world & roots music


Folk Music Of China, Vol. 1Chinese folk music dates back 7000 years, with many different regional styles. The Han ethnic music that tourists are most likely to hear is the music of common people who live in the country and includes Tibetan, Uighur and Dong folk music. Around 92% of China’s people are Han Chinese, with numerous languages and dialects. Until recently, Chinese people were mostly peasant farmers and folk music would often be played during weddings, funerals or festivals such as New Year. Young people today mostly choose modern music at their wedding dinners, though the traditional suona (an oboe-like wind instrument) may still be played, as well as percussion, the clanging of yunluo gongs, and flutes (dizi). Another important instrument is the sheng, pipes, an ancient instrument that is ancestor of Western free reed instruments such as the accordion. Parades led by Western-type brass bands are common, often competing in volume with a shawm/chuigushou (percussive) ensemble. This first volume in an exciting new series from Naxos explores China’s rich and diverse musical heritage. The songs in this recording are folk songs of the five minority ethnic groups of Qinghai and Gansu provinces Tu, Bonan, Dongxiang, Yugur and Salar. As with Chinese traditional visual arts, the song titles explain their mood and origin. The five minority ethnic groups that perform on this album mainly live in seven autonomous counties under the administration of the Gansu and Qinghai Provinces in north-western China. Bordering Qinghai to the west, Gansu is located between the Tibetan and Loess Plateaux and the Yellow River flows through its the southern part, where the Qilian Mountains are located. Known as the Hexi Corridor, Gansu constitutes a part of the Silk Road. Qinghai Province is in the north-eastern Tibetan Plateau and is famous for having Folk Songs Of China, Vol. 2the biggest salt lake in China as well as the headwaters of the Yellow, Yangtze and Mekong Rivers. The music on here takes several different forms, including chants, ballads and dance tunes. Highlights include the opening ‘Song of the Moon’, sung by 81-year-old An Guilan, and the astonishing ‘Beautiful Grassland’, where flocks of white sheep are like floating clouds in the lush green landscape. In ‘Life is Short’, 16-year-old Ma Haisham urges fellow villagers to seize the time or they will spend their old age in regret. ‘People come into this world, how many times? Flowers bloom and fade, people just live once.’ FOLK MUSIC OF CHINA, VOL. 2 (NAXOS WORLD NXW76089-2) further explores China’s rich and diverse musical heritage. This second volume in the Naxos series features recordings of folk songs from five minority ethnic groups of Inner Mongolia and Heilongjiang Mongol, Daur, Oroqen, Evenki and Hezhen. Heilongjiang is China’s sixth-largest province by area and Inner Mongolia is the third-largest. As with Chinese traditional visual arts, song titles such as the majestic ‘Vast Grasslands’, the plaintive ‘Fishing Song (Missing My Lover Boy)’, ‘My Dear Horse’ and the lovely ‘Green Oasis’ explain their mood and origin.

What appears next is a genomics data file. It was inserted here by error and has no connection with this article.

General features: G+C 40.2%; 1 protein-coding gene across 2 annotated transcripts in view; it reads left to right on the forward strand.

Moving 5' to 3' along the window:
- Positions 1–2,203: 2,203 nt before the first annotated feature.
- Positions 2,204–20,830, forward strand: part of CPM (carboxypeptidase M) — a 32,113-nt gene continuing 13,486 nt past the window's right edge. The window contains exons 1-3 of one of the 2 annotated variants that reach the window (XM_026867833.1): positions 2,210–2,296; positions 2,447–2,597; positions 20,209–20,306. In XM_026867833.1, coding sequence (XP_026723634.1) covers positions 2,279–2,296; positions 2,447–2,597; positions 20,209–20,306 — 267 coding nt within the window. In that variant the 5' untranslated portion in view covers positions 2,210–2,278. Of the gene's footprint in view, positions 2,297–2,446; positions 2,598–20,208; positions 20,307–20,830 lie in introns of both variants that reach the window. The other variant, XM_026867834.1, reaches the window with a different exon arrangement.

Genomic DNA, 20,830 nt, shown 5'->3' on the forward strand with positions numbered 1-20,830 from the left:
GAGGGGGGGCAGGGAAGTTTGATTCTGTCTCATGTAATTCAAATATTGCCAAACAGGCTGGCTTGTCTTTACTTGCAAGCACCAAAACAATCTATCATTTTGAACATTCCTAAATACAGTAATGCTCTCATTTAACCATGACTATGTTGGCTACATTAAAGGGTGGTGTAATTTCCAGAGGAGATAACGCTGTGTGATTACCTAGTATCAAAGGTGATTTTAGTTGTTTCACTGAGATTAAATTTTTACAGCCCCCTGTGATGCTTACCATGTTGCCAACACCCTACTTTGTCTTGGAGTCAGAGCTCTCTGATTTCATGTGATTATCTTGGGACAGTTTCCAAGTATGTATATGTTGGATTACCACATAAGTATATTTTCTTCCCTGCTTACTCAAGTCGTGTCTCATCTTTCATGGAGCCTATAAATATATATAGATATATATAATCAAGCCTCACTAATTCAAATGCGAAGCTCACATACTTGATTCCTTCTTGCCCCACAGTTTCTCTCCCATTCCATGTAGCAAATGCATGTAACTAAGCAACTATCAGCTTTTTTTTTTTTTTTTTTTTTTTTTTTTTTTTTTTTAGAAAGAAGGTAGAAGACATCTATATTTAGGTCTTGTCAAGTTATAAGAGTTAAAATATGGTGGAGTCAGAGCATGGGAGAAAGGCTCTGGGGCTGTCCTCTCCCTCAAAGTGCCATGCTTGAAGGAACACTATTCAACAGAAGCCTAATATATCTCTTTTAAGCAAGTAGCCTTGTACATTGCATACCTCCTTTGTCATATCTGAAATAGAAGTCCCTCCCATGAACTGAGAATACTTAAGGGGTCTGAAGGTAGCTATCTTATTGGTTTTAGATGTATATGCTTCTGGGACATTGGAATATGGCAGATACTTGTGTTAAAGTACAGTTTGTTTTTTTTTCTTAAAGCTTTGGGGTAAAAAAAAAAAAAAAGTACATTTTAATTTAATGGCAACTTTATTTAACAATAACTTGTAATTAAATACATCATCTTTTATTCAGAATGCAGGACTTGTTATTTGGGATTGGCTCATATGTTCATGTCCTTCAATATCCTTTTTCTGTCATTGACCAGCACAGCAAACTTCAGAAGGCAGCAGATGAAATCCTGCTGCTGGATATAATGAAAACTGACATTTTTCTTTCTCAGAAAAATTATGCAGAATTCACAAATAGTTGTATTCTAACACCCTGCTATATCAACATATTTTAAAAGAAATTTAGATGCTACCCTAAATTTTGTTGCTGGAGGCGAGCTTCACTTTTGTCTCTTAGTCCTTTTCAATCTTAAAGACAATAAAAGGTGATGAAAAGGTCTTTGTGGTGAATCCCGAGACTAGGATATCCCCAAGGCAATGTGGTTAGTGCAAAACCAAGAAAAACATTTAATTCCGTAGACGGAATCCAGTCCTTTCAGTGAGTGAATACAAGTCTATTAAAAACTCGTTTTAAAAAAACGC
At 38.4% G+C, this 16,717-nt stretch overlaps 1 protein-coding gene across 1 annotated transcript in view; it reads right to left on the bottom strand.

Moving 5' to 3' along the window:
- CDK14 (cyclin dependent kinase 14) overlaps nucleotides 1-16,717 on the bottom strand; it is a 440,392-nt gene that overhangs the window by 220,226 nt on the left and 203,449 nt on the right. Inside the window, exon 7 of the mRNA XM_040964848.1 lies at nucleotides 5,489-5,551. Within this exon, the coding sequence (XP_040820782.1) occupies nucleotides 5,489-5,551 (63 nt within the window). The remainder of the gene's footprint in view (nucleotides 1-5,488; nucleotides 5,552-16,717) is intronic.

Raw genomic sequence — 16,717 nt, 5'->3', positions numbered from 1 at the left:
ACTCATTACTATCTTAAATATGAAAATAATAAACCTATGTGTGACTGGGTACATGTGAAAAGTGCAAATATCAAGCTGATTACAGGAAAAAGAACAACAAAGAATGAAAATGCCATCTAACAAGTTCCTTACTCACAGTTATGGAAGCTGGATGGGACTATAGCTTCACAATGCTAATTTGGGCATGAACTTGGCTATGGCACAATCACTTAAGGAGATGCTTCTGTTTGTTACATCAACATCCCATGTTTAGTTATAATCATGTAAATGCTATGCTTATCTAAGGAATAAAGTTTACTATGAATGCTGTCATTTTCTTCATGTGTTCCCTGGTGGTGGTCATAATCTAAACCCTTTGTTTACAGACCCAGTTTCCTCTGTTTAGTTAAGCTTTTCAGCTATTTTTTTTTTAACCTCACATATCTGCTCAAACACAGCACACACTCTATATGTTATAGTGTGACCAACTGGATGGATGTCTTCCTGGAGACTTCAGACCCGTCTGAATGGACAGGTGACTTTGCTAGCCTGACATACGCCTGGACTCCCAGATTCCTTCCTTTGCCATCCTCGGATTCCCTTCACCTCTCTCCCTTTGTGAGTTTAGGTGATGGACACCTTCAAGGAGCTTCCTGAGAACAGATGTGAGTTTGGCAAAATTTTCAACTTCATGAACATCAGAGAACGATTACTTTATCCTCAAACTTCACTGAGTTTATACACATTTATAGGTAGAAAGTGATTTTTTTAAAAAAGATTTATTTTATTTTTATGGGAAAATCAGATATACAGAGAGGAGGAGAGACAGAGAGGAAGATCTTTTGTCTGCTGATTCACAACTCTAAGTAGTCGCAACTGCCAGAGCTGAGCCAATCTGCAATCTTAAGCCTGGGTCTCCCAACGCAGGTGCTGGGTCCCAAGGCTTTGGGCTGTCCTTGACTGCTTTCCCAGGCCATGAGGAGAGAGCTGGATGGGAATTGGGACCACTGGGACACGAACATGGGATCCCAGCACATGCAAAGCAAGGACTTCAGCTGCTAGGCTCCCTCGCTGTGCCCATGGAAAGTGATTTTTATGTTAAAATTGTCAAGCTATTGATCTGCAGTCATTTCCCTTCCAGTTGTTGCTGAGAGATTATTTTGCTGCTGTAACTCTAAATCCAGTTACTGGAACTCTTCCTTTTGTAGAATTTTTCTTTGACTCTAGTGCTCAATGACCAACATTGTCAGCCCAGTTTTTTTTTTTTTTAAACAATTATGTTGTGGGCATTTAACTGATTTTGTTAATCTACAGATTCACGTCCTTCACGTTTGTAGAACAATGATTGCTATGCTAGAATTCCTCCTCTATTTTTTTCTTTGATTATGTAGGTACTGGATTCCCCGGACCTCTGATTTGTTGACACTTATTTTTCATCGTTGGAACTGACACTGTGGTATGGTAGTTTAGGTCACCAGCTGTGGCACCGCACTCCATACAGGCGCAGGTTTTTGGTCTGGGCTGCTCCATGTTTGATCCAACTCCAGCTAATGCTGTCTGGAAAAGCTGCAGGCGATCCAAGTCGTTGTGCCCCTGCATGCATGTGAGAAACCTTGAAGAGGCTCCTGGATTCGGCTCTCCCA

in winter Katie MeluaKatie Melua’s was born in the ex-Soviet country of Georgia, moved with her parents and younger brother to Belfast aged nine, and became a British citizen in 2005. Since then she has achieved immense global success as a recording artist, selling in excess of 10 million albums. Acclaimed as a singer, song-writer and guitarist, she takes the role of co-producer for the first time for her latest album, In Winter. Her discovery of a recording by Gori Women’s Choir was the spark for the record. ‘I was mesmerised by their tone and sonic richness. They are essentially a vocal orchestra,’ she says. With a vision to create a winter-themed record centred around the Georgian choir’s unique polyphonic sound, Katie Melua enlisted world-renowned composer Bob Chilcott to arrange the vocal parts. From the opening notes, sung in Ukrainian, it is clear that something different and unexpected going on. Twenty-five female voices blend to create a sound that is both powerful and delicate in its apparent simplicity. In order to create this sound, Katie and recording engineer Adam ‘Cecil’ Bartlett travelled to Georgia with twelve boxes of equipment and built a DIY studio in the small town of Gori’s cultural community centre to work with the choir, their conductor Teona Tsiramua, and their vocal professor (former opera singer Anzori Shomakhia). One of the first songs recorded was the album’s opening track, The Little Swallow (Shchedryk), a traditional Ukrainian carol sometimes known as Carol Of The Bells. On a fine version of Joni Mitchell’s River, Katie’s acoustic guitar provides a minimalist backdrop for the swell of stunning voices. Perfect World is a new Katie Melua song and the beautiful Nunc Dimittis from Rachmaninoff’s All-Night Vigil was central to her vision for the record. With these four songs recorded in 2015, she returned to London and spent six months continuing her research into the album’s remaining songs, while continuing to write new material, the abiding theme being winter and the deeply personal feelings elicited by this season. Earlier this year Katie and Cecil returned to Gori and resumed recording with the choir. The resulting album reflects the singer’s dual cultural identity and brilliantly fuses personal songs with traditional music, including a delicate performance of O Holy Night, which Katie sang at her first school carol concert in Belfast. Katie Melua, her band, and the 24-piece Gori Women’s Choir then embarked on a European tour, performing the album in its entirety as well as a selection of classic songs from the Melua catalogue. This new double-CD release of the Silver Certified ‘In Winter’ includes the full studio album with an additional bonus track, Fields of Gold (Official BBC Children in Need Single 2017) together with an exquisite 17 track live album recording at Admiralspalast in Berlin that also features Closest Thing To Crazy, Nine Million Bicycles and Wonderful Life. At least 10p from each sale of this album will go to BBC Children In Need. ‘Bewitching, ravishing, spellbinding.’ - Sunday Times.